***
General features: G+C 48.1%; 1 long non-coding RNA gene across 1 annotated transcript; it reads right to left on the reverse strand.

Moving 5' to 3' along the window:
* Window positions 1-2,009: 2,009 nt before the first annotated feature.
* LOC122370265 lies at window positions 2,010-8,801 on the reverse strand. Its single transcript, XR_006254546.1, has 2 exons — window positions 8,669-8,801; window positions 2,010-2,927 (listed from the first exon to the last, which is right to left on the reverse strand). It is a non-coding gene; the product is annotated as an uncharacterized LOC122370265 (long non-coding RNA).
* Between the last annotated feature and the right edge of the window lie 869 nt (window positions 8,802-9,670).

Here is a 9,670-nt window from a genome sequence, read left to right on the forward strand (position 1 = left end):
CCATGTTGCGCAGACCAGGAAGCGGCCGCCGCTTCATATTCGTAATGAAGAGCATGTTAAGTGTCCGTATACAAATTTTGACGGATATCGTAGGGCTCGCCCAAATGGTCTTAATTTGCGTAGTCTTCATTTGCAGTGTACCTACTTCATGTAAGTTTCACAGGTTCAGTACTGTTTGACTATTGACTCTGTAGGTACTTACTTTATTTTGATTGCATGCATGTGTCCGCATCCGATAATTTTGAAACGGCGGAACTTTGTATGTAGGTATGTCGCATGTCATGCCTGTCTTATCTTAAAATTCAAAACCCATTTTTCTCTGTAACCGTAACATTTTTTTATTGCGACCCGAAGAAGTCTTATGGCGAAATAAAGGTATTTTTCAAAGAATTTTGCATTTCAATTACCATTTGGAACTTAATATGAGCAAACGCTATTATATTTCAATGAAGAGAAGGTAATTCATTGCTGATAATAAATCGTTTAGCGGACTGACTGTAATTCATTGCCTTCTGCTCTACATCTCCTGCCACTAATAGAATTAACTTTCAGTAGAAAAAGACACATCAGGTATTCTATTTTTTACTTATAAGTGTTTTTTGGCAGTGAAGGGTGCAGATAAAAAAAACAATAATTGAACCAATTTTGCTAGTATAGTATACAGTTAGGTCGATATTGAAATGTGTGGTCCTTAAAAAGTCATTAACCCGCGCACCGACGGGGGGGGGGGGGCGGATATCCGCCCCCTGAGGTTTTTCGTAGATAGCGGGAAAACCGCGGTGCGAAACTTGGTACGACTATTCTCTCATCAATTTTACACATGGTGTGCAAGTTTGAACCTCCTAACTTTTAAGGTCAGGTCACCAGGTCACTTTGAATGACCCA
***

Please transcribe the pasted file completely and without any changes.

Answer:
General features: G+C 48.1%; 1 long non-coding RNA gene across 1 annotated transcript; it reads right to left on the reverse strand.

Moving 5' to 3' along the window:
* Window positions 1-2,009: 2,009 nt before the first annotated feature.
* LOC122370265 lies at window positions 2,010-8,801 on the reverse strand. Its single transcript, XR_006254546.1, has 2 exons — window positions 8,669-8,801; window positions 2,010-2,927 (listed from the first exon to the last, which is right to left on the reverse strand). It is a non-coding gene; the product is annotated as an uncharacterized LOC122370265 (long non-coding RNA).
* Between the last annotated feature and the right edge of the window lie 869 nt (window positions 8,802-9,670).

Here is a 9,670-nt window from a genome sequence, read left to right on the forward strand (position 1 = left end):
CCATGTTGCGCAGACCAGGAAGCGGCCGCCGCTTCATATTCGTAATGAAGAGCATGTTAAGTGTCCGTATACAAATTTTGACGGATATCGTAGGGCTCGCCCAAATGGTCTTAATTTGCGTAGTCTTCATTTGCAGTGTACCTACTTCATGTAAGTTTCACAGGTTCAGTACTGTTTGACTATTGACTCTGTAGGTACTTACTTTATTTTGATTGCATGCATGTGTCCGCATCCGATAATTTTGAAACGGCGGAACTTTGTATGTAGGTATGTCGCATGTCATGCCTGTCTTATCTTAAAATTCAAAACCCATTTTTCTCTGTAACCGTAACATTTTTTTATTGCGACCCGAAGAAGTCTTATGGCGAAATAAAGGTATTTTTCAAAGAATTTTGCATTTCAATTACCATTTGGAACTTAATATGAGCAAACGCTATTATATTTCAATGAAGAGAAGGTAATTCATTGCTGATAATAAATCGTTTAGCGGACTGACTGTAATTCATTGCCTTCTGCTCTACATCTCCTGCCACTAATAGAATTAACTTTCAGTAGAAAAAGACACATCAGGTATTCTATTTTTTACTTATAAGTGTTTTTTGGCAGTGAAGGGTGCAGATAAAAAAAACAATAATTGAACCAATTTTGCTAGTATAGTATACAGTTAGGTCGATATTGAAATGTGTGGTCCTTAAAAAGTCATTAACCCGCGCACCGACGGGGGGGGGGGGGCGGATATCCGCCCCCTGAGGTTTTTCGTAGATAGCGGGAAAACCGCGGTGCGAAACTTGGTACGACTATTCTCTCATCAATTTTACACATGGTGTGCAAGTTTGAACCTCCTAACTTTTAAGGTCAGGTCACCAGGTCACTTTGAATGACCCA